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I've got a requirement to provide subdomain-specific MX records while serving HTTP traffic at customer.oldandbusted.com, something like this:

customer1.oldandbusted.com.  IN  A   192.168.0.1
customer1.oldandbusted.com.  IN  MX  10 mail.customer1.com

customer2.oldandbusted.com.  IN  A   192.168.0.2
customer2.oldandbusted.com.  IN  MX  10 mail.customer2.com

Let's say I want to roll out another zone, something like this:

customer1.newhotness.com CNAME customer1.oldandbusted.com
customer2.newhotness.com CNAME customer2.oldandbusted.com

It is my understanding RFC1034 specifies that when encountering a CNAME the DNS software should use the provided value for all record types, A, MX, TXT, etc.

My question is does email addressed to address@customer1.newhotness.com really get delivered to mail.customer1.com? Does anyone have experience doing this? Does it really work? Do MTAs correctly interpret the CNAME and resolve the MX recoed, or is this just crazytalk that could be hit-or-miss?

Thanks!

  • Yes from a DNS point of view the CNAME approach for MX is fine, however I am quite sure in the past there had been MTAs having problems with that, I can't recall the details. It is related with normalizing the host names (for spam prevention) – eckes Apr 23 '17 at 15:32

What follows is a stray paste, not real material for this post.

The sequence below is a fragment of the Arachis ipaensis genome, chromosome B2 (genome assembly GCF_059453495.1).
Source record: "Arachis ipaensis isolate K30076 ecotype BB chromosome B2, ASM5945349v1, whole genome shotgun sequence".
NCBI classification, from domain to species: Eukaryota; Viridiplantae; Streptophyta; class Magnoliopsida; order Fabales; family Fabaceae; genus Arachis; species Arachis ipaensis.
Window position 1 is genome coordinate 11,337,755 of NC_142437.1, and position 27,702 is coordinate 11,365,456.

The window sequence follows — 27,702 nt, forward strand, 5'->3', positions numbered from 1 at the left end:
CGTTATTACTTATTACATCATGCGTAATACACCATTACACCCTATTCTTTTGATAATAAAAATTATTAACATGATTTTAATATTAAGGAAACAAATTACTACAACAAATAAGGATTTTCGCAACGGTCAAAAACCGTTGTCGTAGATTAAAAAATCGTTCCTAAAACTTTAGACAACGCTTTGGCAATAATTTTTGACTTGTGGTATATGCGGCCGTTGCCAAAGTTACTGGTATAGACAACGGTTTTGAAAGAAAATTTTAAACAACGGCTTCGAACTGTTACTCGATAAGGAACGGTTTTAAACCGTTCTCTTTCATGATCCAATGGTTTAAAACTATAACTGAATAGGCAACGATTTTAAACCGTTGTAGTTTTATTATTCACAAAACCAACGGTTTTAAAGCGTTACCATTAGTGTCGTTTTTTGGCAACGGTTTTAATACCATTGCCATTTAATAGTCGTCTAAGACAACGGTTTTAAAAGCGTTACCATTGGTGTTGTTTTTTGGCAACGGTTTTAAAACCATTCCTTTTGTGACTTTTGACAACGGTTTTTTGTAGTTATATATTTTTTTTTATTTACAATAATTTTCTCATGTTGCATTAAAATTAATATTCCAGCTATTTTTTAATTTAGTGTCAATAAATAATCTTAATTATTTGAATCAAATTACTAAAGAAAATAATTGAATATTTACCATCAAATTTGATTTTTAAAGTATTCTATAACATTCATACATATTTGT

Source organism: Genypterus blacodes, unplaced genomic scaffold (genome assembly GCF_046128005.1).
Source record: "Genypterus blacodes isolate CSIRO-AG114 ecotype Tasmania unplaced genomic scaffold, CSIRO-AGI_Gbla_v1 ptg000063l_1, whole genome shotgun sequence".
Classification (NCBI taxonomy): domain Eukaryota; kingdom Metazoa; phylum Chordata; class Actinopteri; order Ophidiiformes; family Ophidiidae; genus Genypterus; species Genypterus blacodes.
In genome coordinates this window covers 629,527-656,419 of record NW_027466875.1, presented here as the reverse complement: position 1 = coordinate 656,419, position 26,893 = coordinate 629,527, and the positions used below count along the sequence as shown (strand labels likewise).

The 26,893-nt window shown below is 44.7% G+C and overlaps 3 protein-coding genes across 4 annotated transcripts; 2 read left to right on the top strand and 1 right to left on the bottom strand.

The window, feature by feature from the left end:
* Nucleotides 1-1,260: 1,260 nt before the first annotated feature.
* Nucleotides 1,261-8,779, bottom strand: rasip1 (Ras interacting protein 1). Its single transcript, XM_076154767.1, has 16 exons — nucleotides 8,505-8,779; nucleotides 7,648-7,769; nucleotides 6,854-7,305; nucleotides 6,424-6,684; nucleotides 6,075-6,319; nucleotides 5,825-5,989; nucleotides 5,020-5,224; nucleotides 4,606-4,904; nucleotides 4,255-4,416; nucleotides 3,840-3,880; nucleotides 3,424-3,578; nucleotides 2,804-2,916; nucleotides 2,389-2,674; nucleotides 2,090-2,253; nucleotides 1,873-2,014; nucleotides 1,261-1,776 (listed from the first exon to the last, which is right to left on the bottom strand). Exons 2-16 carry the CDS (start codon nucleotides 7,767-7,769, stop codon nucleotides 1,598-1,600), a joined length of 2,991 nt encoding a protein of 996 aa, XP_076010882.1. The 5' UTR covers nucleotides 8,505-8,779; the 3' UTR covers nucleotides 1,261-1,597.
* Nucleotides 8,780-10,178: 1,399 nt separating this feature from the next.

• Yeah, this is my concern. We've got enough mail coming through that even a small percentage of failed deliveries would be a major problem for our customers. – Hawk Apr 24 '17 at 17:21
  • I can only find the usual warning to not mix MX with CNAME, but that wont be your setup. So maybe I remember wrong and pure CNAME are fine. On the other hand, why not put the A and MX entries under both zones. It also speeds up the lookups, why risk problems. Inany case the value of the MX record should be the name of an A record (not a CNAME). email-museum.com/2008/09/08/why-you-shouldnt-mix-cname-and-mx – eckes Apr 24 '17 at 23:27
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The MTA asks a DNS resolver of some sort to turn a name into an IP address. The DNS resolver does so. The MTA never even knows that at some point during the turning-into-an-ip process, the DNS resolver saw a record of type CNAME. So yes, it works just fine.

However, adding a CNAME record in DNS will not magically reconfigure your mail server. You have to go and tell it that it's supposed to handle mail to the domain customer1.newhotness.com as well as mail to the domain customer1.oldandbusted.com. Otherwise other MTAs will find yours just fine, but when they try to deliver to it, yours will go "What is this garbage, you foul spammer" and refuse to take it.

  • Right. I don't suppose you have an example of this actually working somewhere? – Hawk Apr 24 '17 at 17:24
  • The configuration of your MTA to accept both domains (and alias the mailboxes in one domain to the others) depend on the MTA software and are unrelated to the DNS layout. Simple solution would be to add both domains to "localdomains", in that case user@anyofboth.domains will be accepted into the user inbox. – eckes Apr 24 '17 at 23:31

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